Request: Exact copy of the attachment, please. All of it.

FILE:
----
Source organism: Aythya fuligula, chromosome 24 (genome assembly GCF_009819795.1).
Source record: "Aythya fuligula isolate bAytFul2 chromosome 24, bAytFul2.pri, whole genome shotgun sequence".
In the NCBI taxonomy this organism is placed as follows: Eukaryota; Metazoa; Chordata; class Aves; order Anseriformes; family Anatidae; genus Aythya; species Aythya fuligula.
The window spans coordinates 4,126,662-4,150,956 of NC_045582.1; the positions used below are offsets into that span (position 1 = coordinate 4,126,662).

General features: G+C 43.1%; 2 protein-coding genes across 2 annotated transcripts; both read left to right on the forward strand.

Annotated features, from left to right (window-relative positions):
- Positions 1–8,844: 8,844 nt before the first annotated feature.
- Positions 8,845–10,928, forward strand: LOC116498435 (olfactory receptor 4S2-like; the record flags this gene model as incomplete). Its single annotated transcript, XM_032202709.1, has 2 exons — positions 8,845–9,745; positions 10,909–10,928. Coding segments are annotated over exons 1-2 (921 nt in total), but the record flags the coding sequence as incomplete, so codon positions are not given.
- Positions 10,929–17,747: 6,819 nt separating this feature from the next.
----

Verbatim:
Source organism: Aythya fuligula, chromosome 24 (genome assembly GCF_009819795.1).
Source record: "Aythya fuligula isolate bAytFul2 chromosome 24, bAytFul2.pri, whole genome shotgun sequence".
In the NCBI taxonomy this organism is placed as follows: Eukaryota; Metazoa; Chordata; class Aves; order Anseriformes; family Anatidae; genus Aythya; species Aythya fuligula.
The window spans coordinates 4,126,662-4,150,956 of NC_045582.1; the positions used below are offsets into that span (position 1 = coordinate 4,126,662).

General features: G+C 43.1%; 2 protein-coding genes across 2 annotated transcripts; both read left to right on the forward strand.

Annotated features, from left to right (window-relative positions):
- Positions 1–8,844: 8,844 nt before the first annotated feature.
- Positions 8,845–10,928, forward strand: LOC116498435 (olfactory receptor 4S2-like; the record flags this gene model as incomplete). Its single annotated transcript, XM_032202709.1, has 2 exons — positions 8,845–9,745; positions 10,909–10,928. Coding segments are annotated over exons 1-2 (921 nt in total), but the record flags the coding sequence as incomplete, so codon positions are not given.
- Positions 10,929–17,747: 6,819 nt separating this feature from the next.